There is a dangerous magic about theatre-in-the-round—and a heightened sense of communal experience. At Arena Stage’s 2017 production of Lorraine Hansberry’s 1959 play A Raisin in the Sun, the actors are totally exposed on the square of stage that becomes the Younger household, surrounded on all four sides by the audience. And while it can be frustrating when unlucky blocking hides a crucial reaction or grief-stricken facial expression, it’s hard not to steal a peek at the captivated audience members leaning in as if to be bathed in the spit of a fiery monologue.
This unique staging lends this revival an in-your-face-ness that elevates Raisin’s urgency, even though the “dream deferred” is already more than salient in the midst of current conversations about race and privilege. After all, it is in 1950s Chicago that the Younger family impatiently awaits an insurance check for $10,000 made possible by the deceased Mr. Younger’s life insurance policy. What emerges is a timeless (and timely) play about family, dreams, and being black in America.
Directed by Tazewell Thompson, Raisin’s beginning is purposefully languid; in a familiar scene, the long-suffering Ruth Younger (Dawn Ursula) tidies the house and prepares breakfast as her family—including her young son Travis (the adorable Jeremiah Hasty)—reluctantly awaken. The rest of the Younger clan soon trickle in: Ruth’s dissatisfied husband, Walter Lee (Will Cobbs, with a voice to rival Paul Robeson’s), and Walter’s sister Beneatha (Joy Jones), bicker and complain in typical early morning fashion. Yet there’s a weightiness to their discontent. The house is too small, Beneatha’s tuition is too expensive, and Walter’s job as a chauffeur grates on him. They need to get out of this cramped South Side house fast or risk implosion.
Walter can be a difficult character to like. In Act I, he holds both his wife and sister in barely veiled contempt, lashing out at what he sees as the inherently obstructive nature of “colored women”. As Raisin progresses, however, Walter reveals his psychology through monologue and reaction; his misogynoir is detestable, but so is the crippling racism that leaves him feeling helpless as his house falls to ruins around him. Walter’s transformation from antihero to redeemer is the crux of the play’s emotional core and Cobbs delivers. In moments of poorly suppressed rage, his nostrils flare and his fists clench; in a moment of fragile hope, he lifts Travis onto the table and asks him poignantly, “What do you wanna be when you grow up?” Cobbs’ rousing soliloquies translate Walter’s flawed humanity: this is a man who is equal parts tender and loathsome, protective and selfish, proud and weak.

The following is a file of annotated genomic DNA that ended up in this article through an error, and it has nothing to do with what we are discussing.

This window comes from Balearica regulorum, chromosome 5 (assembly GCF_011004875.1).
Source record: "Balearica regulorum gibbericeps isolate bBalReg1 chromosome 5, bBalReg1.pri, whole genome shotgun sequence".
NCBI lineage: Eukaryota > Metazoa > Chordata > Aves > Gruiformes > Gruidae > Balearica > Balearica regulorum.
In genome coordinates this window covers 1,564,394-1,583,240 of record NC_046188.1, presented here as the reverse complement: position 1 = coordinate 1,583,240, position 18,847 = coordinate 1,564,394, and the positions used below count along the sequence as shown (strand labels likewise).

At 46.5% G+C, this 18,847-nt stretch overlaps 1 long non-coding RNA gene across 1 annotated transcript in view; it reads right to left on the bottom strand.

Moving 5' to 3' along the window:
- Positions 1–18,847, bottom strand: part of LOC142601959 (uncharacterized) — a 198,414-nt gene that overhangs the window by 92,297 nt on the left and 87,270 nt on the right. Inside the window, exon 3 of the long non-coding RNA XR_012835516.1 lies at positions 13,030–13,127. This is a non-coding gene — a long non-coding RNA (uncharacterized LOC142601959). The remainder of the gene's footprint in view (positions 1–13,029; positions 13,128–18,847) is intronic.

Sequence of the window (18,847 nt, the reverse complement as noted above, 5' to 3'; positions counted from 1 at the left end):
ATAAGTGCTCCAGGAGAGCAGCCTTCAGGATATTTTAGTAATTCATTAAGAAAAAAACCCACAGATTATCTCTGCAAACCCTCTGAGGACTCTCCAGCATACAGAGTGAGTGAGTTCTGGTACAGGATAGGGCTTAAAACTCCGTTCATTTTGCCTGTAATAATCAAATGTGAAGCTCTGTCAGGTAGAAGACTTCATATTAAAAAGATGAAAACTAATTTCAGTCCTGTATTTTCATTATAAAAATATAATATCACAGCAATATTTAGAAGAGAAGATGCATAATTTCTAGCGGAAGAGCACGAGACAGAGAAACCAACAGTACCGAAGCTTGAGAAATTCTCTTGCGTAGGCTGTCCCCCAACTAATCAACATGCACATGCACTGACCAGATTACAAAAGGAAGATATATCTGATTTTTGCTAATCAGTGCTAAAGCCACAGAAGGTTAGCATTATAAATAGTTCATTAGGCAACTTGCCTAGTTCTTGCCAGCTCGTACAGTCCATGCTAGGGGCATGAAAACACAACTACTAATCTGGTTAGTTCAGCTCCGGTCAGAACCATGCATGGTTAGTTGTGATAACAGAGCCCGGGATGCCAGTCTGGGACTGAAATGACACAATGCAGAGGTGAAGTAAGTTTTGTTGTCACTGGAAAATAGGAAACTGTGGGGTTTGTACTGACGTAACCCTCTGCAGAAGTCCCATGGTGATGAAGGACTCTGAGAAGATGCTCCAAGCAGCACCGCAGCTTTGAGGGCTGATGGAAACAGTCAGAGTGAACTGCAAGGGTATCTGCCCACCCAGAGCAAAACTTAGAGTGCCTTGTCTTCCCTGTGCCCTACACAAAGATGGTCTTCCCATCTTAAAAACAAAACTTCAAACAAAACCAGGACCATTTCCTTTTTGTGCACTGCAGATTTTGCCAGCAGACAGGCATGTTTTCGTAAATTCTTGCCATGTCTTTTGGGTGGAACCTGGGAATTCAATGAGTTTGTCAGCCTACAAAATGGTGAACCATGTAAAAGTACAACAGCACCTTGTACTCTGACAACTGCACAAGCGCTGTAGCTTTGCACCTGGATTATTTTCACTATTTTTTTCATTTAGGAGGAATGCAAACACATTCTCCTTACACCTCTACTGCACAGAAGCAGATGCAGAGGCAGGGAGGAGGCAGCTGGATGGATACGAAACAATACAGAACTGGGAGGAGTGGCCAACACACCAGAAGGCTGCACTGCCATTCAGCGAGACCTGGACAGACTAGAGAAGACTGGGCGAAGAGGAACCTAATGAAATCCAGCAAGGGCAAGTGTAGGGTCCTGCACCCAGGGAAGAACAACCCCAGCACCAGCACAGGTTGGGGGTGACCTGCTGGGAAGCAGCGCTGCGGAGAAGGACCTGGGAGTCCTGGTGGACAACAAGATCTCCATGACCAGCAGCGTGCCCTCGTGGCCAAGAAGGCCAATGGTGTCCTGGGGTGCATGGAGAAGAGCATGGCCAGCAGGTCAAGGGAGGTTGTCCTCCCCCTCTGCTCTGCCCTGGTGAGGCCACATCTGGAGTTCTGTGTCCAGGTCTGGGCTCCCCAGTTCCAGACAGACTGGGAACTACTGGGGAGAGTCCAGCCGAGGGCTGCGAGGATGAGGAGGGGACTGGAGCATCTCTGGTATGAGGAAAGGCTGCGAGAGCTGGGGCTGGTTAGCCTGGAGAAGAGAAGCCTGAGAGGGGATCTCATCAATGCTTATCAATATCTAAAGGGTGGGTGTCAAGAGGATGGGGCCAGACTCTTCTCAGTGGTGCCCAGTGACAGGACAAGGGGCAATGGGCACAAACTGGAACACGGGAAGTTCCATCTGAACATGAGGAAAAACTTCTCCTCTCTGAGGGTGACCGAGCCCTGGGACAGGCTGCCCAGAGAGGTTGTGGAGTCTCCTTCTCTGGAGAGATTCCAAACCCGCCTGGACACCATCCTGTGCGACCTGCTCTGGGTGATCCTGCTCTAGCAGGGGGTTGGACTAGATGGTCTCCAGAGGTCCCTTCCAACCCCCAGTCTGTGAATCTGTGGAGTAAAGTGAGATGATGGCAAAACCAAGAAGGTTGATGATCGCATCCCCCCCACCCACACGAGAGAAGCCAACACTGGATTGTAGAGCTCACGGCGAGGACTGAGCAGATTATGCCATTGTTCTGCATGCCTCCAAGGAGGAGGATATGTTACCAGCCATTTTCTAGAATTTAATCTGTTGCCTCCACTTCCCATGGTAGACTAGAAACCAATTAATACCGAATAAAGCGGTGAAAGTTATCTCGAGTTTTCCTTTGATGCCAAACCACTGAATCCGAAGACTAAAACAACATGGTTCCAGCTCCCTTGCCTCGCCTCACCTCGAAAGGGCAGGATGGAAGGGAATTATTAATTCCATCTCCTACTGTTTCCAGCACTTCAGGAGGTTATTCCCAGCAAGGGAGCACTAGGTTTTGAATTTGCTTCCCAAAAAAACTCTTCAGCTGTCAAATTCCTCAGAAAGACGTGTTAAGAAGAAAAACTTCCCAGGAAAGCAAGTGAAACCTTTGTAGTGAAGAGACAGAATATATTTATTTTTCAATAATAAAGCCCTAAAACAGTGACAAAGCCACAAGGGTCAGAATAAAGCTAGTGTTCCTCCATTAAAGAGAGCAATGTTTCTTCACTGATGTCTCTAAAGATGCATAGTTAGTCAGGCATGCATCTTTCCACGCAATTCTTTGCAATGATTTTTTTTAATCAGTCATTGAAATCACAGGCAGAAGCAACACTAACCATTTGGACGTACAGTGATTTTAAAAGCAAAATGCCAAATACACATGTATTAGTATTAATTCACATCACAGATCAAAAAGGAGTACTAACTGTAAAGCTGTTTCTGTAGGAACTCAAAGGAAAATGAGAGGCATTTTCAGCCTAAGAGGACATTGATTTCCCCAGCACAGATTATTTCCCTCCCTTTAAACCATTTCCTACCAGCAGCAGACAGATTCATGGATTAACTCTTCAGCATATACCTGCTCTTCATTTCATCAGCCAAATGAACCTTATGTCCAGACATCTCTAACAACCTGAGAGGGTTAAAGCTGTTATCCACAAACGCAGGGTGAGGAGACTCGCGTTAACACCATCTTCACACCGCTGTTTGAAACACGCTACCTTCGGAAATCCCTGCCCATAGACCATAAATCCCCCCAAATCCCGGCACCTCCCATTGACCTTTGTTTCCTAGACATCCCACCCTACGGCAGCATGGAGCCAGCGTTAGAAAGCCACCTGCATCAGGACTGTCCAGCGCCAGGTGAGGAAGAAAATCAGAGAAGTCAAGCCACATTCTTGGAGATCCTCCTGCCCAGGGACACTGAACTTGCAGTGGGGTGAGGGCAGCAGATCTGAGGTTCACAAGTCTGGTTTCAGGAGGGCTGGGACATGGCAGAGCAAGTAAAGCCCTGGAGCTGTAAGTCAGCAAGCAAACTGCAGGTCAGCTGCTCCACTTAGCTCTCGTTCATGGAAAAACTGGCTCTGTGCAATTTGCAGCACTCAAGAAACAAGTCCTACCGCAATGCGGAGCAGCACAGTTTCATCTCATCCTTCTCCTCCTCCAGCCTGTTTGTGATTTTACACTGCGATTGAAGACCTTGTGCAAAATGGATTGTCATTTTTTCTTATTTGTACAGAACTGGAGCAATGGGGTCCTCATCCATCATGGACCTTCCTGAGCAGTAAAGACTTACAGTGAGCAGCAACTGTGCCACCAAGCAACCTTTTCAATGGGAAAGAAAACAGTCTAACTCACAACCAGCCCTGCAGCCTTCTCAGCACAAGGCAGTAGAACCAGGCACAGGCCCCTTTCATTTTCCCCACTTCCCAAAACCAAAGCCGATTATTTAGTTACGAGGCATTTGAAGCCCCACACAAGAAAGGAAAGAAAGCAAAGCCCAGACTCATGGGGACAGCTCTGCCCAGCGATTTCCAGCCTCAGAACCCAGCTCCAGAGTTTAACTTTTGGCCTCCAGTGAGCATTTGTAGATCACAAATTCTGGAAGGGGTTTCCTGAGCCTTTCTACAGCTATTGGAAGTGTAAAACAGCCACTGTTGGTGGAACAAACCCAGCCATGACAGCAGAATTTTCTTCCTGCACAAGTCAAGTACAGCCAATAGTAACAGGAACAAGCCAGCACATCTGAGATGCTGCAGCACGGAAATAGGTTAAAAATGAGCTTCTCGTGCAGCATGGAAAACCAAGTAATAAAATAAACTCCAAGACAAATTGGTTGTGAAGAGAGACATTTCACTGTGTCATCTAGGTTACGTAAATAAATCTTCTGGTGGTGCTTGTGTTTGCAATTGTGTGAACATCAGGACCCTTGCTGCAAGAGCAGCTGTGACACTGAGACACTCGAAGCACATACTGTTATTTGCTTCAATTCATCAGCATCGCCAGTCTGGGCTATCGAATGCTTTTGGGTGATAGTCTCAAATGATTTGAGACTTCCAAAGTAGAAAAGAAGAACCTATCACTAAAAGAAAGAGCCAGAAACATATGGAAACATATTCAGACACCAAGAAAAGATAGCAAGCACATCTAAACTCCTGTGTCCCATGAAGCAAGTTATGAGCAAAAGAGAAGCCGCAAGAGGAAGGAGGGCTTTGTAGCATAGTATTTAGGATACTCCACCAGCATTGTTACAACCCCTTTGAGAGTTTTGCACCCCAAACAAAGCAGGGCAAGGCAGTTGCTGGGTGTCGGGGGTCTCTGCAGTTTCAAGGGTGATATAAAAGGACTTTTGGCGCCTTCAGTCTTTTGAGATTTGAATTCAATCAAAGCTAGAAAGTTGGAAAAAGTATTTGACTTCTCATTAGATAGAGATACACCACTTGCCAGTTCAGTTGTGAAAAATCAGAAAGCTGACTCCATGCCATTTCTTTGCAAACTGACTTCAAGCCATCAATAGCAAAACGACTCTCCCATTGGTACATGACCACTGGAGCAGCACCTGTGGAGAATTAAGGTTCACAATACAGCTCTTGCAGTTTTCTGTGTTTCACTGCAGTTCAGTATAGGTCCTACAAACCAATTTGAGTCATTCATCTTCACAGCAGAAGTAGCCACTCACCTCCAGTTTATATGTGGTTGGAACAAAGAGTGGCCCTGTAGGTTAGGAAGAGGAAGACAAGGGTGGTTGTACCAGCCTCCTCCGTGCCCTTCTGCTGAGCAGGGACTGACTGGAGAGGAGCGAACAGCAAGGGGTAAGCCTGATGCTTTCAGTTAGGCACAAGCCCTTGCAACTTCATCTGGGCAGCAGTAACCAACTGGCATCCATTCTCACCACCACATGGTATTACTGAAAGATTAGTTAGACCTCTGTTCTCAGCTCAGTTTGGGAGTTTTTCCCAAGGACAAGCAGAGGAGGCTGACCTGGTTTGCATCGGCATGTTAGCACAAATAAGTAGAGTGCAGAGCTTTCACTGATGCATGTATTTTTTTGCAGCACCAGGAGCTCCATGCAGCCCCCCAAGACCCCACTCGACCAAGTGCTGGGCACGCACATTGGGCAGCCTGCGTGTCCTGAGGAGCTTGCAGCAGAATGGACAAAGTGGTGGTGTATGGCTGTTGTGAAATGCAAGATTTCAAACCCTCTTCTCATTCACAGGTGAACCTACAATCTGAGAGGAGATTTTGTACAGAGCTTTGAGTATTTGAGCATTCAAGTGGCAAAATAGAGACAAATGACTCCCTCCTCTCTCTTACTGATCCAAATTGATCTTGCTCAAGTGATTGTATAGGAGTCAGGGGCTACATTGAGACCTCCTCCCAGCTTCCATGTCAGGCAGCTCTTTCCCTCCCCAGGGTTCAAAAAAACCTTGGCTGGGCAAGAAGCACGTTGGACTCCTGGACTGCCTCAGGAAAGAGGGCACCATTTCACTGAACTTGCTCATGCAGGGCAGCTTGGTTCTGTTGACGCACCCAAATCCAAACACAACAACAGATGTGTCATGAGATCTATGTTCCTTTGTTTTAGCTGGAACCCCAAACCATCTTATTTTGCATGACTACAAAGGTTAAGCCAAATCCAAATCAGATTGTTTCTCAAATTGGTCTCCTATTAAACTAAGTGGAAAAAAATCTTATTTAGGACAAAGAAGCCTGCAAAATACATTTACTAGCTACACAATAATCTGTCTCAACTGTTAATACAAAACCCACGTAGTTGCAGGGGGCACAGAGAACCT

Though she plays a supporting character, Ursula’s portrayal of Ruth is hard to look away from in spite of Cobbs’ showier and more central performance. She suffers, but she is no one-dimensional martyr; Ursula allows bubbles of emotion to crack Ruth’s initial air of quiet dignity. She is tender with her son, cajoling him into a kiss and hug after she disciplines him and incredulous when Beneatha strolls in with her new natural hair. When Walter’s mother buys a new house with some of the insurance money—albeit in a white neighborhood—Ursula exudes a joy so unadulterated that my heart leapt right along with hers.
Raisin takes place in the 50s, but Beneatha—an aspiring doctor—bears a striking resemblance to a millennial. She is intent on self-expression, no matter what ridicule her experiments garner from her family, and is what we would probably characterize nowadays as “woke”. Her Nigerian suitor Asagai (a smooth-talking, beaming Bueka Uwemedimo) encourages her to explore her African roots, chiding her for being an “assimilationist”. Partly to prove him wrong but also on her own journey to self-knowledge, Beneatha dons Nigeria’s opulent fabrics and dances with wild conviction to the vinyl Asagai gifts her. The scene is Raisin at its most hilarious and unself-conscious (especially when a drunk Walter joins in on the fun), and it’s anchored by Jones’ commitment.
And then there’s Mama. Played by Lizan Mitchell with astonishing verve, Mama is the matriarch, moral compass, and the Younger family’s fiercest advocate. She folds Travis’ bedding despite Ruth’s scolding and flirts gleefully with Asagai. As Walter and Beneatha’s mother, Mitchell works deftly from both ends of the emotional spectrum, garnering many of the show’s big laughs and most breathtaking instances of anguish. Upon the discovery of a soul-crushing betrayal, Mitchell wails, small body visibly shaking, and reaches up the heavens, all while delivering her lines with such power that time seemed to stand still. All the actors in this Raisin are highly competent, but Mitchell stands alone (and makes it look so easy).
Hansberry’s play will always be relevant. If the chorus of murmured approval, gasps, and thunderous applause from the audience is anything to go by, to attend Arena Stage’s production is to be reminded of that fact. This Raisin, buoyed by brisk pacing and skillful performances, invites the audience in close and lets them bear witness to the trials and triumphs of the Younger family in all their humanity.